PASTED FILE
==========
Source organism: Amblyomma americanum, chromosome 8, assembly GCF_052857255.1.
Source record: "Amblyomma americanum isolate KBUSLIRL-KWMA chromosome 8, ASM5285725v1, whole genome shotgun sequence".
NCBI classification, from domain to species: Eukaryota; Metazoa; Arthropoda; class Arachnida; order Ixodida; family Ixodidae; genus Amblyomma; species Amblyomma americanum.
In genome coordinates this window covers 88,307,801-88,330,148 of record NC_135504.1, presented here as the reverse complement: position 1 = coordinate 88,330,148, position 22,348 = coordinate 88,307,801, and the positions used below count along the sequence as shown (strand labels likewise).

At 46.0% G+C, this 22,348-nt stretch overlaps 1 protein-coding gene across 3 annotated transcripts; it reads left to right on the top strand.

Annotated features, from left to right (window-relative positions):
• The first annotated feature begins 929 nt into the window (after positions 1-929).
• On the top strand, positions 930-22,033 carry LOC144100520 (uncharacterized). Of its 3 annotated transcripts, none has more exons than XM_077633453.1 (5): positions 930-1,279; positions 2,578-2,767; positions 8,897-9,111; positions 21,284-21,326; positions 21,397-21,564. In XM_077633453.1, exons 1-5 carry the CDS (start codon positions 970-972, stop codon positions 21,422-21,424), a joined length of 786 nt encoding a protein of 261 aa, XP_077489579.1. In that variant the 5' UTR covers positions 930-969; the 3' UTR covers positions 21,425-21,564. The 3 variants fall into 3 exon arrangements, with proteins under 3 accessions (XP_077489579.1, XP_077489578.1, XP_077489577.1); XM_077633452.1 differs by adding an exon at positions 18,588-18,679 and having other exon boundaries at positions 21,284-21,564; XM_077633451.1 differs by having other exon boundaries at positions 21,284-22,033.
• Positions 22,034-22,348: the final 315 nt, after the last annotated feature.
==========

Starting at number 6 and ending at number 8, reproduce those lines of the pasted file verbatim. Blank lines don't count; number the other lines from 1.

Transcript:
Annotated features, from left to right (window-relative positions):
• The first annotated feature begins 929 nt into the window (after positions 1-929).
• On the top strand, positions 930-22,033 carry LOC144100520 (uncharacterized). Of its 3 annotated transcripts, none has more exons than XM_077633453.1 (5): positions 930-1,279; positions 2,578-2,767; positions 8,897-9,111; positions 21,284-21,326; positions 21,397-21,564. In XM_077633453.1, exons 1-5 carry the CDS (start codon positions 970-972, stop codon positions 21,422-21,424), a joined length of 786 nt encoding a protein of 261 aa, XP_077489579.1. In that variant the 5' UTR covers positions 930-969; the 3' UTR covers positions 21,425-21,564. The 3 variants fall into 3 exon arrangements, with proteins under 3 accessions (XP_077489579.1, XP_077489578.1, XP_077489577.1); XM_077633452.1 differs by adding an exon at positions 18,588-18,679 and having other exon boundaries at positions 21,284-21,564; XM_077633451.1 differs by having other exon boundaries at positions 21,284-22,033.